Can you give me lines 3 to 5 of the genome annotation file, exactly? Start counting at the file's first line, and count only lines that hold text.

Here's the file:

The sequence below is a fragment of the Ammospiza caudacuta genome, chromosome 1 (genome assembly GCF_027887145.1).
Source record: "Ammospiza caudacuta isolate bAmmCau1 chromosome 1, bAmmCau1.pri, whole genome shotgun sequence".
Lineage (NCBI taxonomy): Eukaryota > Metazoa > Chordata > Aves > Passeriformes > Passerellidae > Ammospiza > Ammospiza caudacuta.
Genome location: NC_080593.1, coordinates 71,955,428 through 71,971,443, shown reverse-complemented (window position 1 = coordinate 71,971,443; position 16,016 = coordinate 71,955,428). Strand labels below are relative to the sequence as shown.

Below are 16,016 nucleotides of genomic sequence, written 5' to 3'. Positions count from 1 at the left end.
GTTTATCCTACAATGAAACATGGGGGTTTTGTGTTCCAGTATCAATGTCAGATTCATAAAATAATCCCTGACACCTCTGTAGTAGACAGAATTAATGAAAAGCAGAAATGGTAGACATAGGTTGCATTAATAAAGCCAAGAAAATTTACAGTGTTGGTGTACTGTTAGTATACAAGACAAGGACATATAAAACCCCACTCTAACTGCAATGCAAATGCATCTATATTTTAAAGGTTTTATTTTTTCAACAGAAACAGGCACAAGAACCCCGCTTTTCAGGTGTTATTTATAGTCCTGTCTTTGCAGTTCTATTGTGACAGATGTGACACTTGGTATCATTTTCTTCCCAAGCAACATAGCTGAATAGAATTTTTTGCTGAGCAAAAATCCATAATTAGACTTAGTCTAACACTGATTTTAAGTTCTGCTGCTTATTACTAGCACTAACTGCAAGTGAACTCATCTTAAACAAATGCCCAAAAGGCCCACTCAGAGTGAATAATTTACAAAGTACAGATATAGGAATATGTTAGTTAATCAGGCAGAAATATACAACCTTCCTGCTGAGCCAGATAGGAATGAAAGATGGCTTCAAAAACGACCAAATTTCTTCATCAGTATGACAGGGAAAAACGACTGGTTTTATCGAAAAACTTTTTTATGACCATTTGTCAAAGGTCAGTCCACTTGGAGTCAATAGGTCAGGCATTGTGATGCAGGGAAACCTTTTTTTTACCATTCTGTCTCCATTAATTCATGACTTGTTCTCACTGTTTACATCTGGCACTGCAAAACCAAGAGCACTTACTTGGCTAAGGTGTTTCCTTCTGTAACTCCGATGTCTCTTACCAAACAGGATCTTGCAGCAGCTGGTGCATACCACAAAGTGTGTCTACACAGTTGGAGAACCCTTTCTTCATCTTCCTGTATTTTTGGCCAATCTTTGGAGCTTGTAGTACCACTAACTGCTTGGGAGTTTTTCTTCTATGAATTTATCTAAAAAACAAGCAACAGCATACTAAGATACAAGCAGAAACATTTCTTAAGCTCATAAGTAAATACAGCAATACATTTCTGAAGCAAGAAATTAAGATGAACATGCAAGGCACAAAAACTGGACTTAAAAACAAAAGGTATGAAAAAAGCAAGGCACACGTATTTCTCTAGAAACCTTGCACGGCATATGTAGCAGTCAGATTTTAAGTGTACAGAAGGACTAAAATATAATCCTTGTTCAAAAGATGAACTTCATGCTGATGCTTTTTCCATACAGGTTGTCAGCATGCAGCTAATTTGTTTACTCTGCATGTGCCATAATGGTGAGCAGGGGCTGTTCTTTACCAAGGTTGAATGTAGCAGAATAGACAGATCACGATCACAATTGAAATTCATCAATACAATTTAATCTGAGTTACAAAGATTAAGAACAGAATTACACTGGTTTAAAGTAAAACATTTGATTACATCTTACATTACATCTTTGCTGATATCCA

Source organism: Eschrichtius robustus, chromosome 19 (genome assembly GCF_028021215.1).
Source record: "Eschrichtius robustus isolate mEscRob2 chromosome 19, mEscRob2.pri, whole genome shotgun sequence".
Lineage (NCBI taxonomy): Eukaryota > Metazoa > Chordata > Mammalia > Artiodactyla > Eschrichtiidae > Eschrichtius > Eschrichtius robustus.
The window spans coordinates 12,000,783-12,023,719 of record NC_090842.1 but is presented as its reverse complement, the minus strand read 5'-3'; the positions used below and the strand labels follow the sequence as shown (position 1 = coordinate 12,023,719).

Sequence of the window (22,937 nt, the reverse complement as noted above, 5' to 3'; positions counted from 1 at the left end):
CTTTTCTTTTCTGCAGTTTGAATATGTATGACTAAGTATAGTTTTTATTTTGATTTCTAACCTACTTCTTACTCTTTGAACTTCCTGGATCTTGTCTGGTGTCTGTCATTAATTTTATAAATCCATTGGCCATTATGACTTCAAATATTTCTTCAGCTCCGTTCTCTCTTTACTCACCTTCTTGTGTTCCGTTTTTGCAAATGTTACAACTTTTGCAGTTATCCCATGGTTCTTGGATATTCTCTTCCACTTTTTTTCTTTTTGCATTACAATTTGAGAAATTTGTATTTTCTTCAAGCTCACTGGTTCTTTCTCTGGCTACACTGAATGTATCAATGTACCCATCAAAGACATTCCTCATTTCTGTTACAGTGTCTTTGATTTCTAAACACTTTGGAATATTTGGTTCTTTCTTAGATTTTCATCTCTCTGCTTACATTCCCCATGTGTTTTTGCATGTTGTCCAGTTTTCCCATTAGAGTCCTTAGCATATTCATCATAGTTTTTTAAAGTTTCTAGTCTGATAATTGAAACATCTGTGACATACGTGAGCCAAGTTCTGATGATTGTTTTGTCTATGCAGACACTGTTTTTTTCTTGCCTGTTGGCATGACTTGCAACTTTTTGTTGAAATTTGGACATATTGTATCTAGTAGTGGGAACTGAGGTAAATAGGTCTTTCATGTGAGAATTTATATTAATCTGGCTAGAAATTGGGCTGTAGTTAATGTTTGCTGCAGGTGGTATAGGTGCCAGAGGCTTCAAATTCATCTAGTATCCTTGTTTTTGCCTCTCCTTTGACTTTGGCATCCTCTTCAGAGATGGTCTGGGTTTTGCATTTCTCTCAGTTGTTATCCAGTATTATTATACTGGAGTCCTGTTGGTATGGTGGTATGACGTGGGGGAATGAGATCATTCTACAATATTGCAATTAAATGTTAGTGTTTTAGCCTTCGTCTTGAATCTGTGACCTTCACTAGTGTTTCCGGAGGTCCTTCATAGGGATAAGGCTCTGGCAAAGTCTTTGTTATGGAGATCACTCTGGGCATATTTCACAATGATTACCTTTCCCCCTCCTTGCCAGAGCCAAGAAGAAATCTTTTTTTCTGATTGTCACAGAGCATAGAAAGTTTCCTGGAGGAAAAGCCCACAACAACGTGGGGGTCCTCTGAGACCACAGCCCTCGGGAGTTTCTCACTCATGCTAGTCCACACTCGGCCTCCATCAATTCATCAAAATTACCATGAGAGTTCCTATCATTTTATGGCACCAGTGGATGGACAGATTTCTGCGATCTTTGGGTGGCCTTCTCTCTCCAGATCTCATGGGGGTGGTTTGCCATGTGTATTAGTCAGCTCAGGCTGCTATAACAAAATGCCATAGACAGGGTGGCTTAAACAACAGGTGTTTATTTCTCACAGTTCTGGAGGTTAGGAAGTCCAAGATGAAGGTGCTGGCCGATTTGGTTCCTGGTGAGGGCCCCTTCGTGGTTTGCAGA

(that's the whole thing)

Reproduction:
Lineage (NCBI taxonomy): Eukaryota > Metazoa > Chordata > Aves > Passeriformes > Passerellidae > Ammospiza > Ammospiza caudacuta.
Genome location: NC_080593.1, coordinates 71,955,428 through 71,971,443, shown reverse-complemented (window position 1 = coordinate 71,971,443; position 16,016 = coordinate 71,955,428). Strand labels below are relative to the sequence as shown.

Below are 16,016 nucleotides of genomic sequence, written 5' to 3'. Positions count from 1 at the left end.